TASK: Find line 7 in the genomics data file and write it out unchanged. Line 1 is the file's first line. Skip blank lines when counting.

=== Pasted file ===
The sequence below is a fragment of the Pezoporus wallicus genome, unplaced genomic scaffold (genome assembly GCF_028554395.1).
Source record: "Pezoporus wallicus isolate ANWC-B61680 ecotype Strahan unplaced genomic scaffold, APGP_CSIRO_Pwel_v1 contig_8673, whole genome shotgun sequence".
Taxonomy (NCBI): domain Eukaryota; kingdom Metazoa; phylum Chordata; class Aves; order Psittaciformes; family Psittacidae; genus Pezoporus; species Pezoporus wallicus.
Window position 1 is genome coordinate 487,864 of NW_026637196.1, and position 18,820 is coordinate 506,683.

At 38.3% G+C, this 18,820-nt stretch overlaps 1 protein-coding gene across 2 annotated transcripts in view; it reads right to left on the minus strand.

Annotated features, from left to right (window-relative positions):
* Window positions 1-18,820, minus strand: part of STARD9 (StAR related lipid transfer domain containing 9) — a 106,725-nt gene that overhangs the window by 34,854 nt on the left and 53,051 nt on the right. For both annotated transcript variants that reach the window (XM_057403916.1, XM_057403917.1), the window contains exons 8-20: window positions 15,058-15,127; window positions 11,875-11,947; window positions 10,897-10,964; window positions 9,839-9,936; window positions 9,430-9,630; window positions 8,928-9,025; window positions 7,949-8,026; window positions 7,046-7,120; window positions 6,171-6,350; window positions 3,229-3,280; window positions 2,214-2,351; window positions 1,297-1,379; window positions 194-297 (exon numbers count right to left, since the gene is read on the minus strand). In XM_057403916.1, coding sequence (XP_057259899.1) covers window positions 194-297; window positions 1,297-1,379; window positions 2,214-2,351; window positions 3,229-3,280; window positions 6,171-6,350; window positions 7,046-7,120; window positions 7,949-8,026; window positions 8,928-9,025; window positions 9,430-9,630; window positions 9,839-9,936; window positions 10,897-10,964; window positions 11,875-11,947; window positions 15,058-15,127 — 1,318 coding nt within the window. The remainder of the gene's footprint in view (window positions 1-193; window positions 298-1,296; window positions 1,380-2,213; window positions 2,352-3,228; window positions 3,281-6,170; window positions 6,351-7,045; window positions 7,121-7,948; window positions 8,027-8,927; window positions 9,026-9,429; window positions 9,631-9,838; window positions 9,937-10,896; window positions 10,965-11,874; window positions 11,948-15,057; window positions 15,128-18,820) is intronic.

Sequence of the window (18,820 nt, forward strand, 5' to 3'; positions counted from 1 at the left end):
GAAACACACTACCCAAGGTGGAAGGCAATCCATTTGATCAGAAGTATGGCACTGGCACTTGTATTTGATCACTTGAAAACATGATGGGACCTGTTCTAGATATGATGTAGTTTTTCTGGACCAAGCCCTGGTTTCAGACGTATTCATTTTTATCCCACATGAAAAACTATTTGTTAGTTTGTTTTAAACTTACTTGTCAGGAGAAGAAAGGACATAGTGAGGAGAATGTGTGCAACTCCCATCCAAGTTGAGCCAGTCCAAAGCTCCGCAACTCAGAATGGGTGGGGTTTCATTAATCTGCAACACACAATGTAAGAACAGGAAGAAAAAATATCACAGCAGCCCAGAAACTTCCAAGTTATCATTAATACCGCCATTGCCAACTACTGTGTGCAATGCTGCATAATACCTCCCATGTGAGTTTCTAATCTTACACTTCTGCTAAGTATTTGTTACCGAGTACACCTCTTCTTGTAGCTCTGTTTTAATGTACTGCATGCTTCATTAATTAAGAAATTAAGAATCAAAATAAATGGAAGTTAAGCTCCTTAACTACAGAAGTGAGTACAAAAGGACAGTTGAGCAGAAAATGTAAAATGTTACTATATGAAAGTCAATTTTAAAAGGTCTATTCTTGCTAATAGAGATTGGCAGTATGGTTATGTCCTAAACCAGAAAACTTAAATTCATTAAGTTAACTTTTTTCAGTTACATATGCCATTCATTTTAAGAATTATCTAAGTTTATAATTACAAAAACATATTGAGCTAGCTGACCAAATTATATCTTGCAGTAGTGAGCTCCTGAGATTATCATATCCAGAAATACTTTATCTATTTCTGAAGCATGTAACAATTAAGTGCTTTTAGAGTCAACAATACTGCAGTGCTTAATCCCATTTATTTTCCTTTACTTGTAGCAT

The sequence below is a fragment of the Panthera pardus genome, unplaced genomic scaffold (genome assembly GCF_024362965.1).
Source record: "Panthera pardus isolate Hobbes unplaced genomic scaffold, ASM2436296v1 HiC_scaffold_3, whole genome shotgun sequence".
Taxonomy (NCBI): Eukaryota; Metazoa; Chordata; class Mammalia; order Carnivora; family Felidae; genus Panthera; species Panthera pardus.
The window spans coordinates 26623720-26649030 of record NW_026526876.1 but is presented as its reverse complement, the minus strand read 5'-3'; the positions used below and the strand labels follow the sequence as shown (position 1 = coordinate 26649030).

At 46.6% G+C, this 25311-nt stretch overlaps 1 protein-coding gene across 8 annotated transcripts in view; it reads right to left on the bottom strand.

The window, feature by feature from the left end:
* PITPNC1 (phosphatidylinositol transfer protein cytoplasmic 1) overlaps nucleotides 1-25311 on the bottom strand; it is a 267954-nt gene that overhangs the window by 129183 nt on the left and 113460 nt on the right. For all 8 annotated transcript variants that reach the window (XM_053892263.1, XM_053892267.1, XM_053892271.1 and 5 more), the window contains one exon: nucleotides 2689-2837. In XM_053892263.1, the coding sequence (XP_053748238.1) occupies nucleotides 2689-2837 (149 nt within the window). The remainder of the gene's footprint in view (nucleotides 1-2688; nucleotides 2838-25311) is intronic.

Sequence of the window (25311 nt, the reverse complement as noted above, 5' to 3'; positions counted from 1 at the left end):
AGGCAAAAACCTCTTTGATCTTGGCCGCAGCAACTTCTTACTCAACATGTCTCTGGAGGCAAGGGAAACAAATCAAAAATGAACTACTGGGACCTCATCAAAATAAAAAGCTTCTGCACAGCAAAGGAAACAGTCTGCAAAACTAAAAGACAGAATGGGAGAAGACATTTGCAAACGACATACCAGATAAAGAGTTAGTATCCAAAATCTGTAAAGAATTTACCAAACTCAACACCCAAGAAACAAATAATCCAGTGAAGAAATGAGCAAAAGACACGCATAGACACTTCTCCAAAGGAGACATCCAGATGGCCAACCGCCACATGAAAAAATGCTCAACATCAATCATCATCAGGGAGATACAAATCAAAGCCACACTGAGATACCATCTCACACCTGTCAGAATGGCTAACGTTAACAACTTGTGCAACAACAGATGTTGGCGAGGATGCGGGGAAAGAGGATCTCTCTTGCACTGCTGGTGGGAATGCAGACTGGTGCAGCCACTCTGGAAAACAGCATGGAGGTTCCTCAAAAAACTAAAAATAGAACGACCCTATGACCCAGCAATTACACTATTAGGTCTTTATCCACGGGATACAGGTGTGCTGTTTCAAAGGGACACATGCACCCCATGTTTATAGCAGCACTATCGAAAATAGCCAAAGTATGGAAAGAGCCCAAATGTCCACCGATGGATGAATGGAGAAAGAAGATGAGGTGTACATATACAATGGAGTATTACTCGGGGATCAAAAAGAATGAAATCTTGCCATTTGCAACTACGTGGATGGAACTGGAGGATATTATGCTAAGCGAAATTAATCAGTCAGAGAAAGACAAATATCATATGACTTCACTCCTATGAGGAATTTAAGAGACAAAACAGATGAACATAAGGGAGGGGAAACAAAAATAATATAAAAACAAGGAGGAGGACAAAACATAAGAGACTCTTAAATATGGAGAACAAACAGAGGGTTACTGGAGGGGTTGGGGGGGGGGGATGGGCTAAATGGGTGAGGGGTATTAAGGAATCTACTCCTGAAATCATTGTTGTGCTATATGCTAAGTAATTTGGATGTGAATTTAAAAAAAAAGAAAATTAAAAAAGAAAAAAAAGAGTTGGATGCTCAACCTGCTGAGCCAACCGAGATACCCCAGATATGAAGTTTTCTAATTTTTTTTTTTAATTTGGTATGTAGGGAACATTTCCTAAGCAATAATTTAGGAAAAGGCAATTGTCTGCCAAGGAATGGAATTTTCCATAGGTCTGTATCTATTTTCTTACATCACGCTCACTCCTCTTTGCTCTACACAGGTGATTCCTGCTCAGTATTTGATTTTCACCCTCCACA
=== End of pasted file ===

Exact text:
* Window positions 1-18,820, minus strand: part of STARD9 (StAR related lipid transfer domain containing 9) — a 106,725-nt gene that overhangs the window by 34,854 nt on the left and 53,051 nt on the right. For both annotated transcript variants that reach the window (XM_057403916.1, XM_057403917.1), the window contains exons 8-20: window positions 15,058-15,127; window positions 11,875-11,947; window positions 10,897-10,964; window positions 9,839-9,936; window positions 9,430-9,630; window positions 8,928-9,025; window positions 7,949-8,026; window positions 7,046-7,120; window positions 6,171-6,350; window positions 3,229-3,280; window positions 2,214-2,351; window positions 1,297-1,379; window positions 194-297 (exon numbers count right to left, since the gene is read on the minus strand). In XM_057403916.1, coding sequence (XP_057259899.1) covers window positions 194-297; window positions 1,297-1,379; window positions 2,214-2,351; window positions 3,229-3,280; window positions 6,171-6,350; window positions 7,046-7,120; window positions 7,949-8,026; window positions 8,928-9,025; window positions 9,430-9,630; window positions 9,839-9,936; window positions 10,897-10,964; window positions 11,875-11,947; window positions 15,058-15,127 — 1,318 coding nt within the window. The remainder of the gene's footprint in view (window positions 1-193; window positions 298-1,296; window positions 1,380-2,213; window positions 2,352-3,228; window positions 3,281-6,170; window positions 6,351-7,045; window positions 7,121-7,948; window positions 8,027-8,927; window positions 9,026-9,429; window positions 9,631-9,838; window positions 9,937-10,896; window positions 10,965-11,874; window positions 11,948-15,057; window positions 15,128-18,820) is intronic.